President Barack Obama made a plea Tuesday to garner public support behind a series of reforms to the country’s immigration system, which could offer around 11 million illegal immigrants a quicker way to become citizens.
Obama, whose re-election was buoyed heavily by Latino voters, unveiled his proposals in Las Vegas just one day after a bipartisan group of senators came up with a plan to overhaul the country’s immigration system, which has not seen any major changes in years. Many of Obama’s proposals mirrored what the senators had laid out.
“I believe we’re finally at a moment when comprehensive immigration reform is within our grasp,” Obama said, noting that the coming weeks of national debate on the subject will likely “fan the flames” of people’s emotions.
“All those folks—before they were us, they were them,” he said. “They faced resistance from those who were already here.”
The main reason Obama delivered the speech was to praise the bipartisan consensus on the matter—also the first time in years that both Democratic and Republican lawmakers could come to an agreement—and promised to work relatively quickly to take advantage of the new momentum that was built.
“Now’s the time,” he said over and over again.
“We have to deal with the 11 million individuals who are here illegally,” Obama said, adding that those individuals must “earn” their way in this country. But he stressed that there “is a pathway to citizenship in this country,” which was met with applause.
“It won’t be a quick process; it will be a fair process,” the president said, without elaborating much on exactly what he wants to do. He also did not say whether or not the White House would introduce its own separate legislation in Congress.
Obama focused on the current U.S. immigration system, which has been widely criticized for being outdated.
“You shouldn’t have to wait years for your family to join you in America,” Obama said.
In 2011, the president laid out a plan for immigration, but the initiative was not well-received and ultimately dissipated. For this, Obama was criticized for not tackling the issue, but he made promises during his candidacy against Republican challenger Mitt Romney that he would make immigration a priority.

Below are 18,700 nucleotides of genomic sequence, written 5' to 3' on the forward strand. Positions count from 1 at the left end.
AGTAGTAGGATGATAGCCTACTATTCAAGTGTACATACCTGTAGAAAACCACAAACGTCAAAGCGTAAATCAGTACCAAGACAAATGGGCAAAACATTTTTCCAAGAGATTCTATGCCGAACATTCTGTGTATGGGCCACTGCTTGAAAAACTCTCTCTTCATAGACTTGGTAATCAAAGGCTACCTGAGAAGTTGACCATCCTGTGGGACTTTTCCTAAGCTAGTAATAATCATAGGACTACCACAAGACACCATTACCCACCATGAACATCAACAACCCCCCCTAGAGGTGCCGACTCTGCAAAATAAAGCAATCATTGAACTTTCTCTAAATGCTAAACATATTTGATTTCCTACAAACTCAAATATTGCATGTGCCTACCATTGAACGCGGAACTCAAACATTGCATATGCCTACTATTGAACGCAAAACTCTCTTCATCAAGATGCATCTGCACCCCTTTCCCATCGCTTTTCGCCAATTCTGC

Obama noted that there would likely be resistance toward the new initiative, saying, “There are folks who are trying to pull this thing apart,” but he stressed a level-headed approach.
“It’s important to remember our history. Unless you’re a Native American, you came from someplace else. Someone brought you here,” he said.
White House Press Secretary Jay Carney elaborated slightly on the course of action the White House will take, saying that some senators wish to connect the proposed pathway to citizenship with their own notions of border security.
“Details need to be worked out,” Carney said at a Tuesday press discussion. “But when it comes to border security … this president’s record is very strong already,” adding that Obama will include “enhancing our border security” as part of the package of reforms.
Sen. Marco Rubio (R-Fla.), who was one of the senators involved in the bipartisan effort to reform immigration, said he would not bargain with Obama amid reports that the president would not link the immigration pathway to more border security and tracking of illegal workers.
Rubio told Fox News Tuesday that illegal immigrants should not be allowed to have green cards until “the security enforcement stuff is in place.”
Rep. Marsha Blackburn (R-Tenn.) told MSNBC that lawmakers need to carefully examine the exact wording of the plans outlined by the senators. “We have to make certain that there is not going to be an amnesty that encourages more amnesty,” she said.
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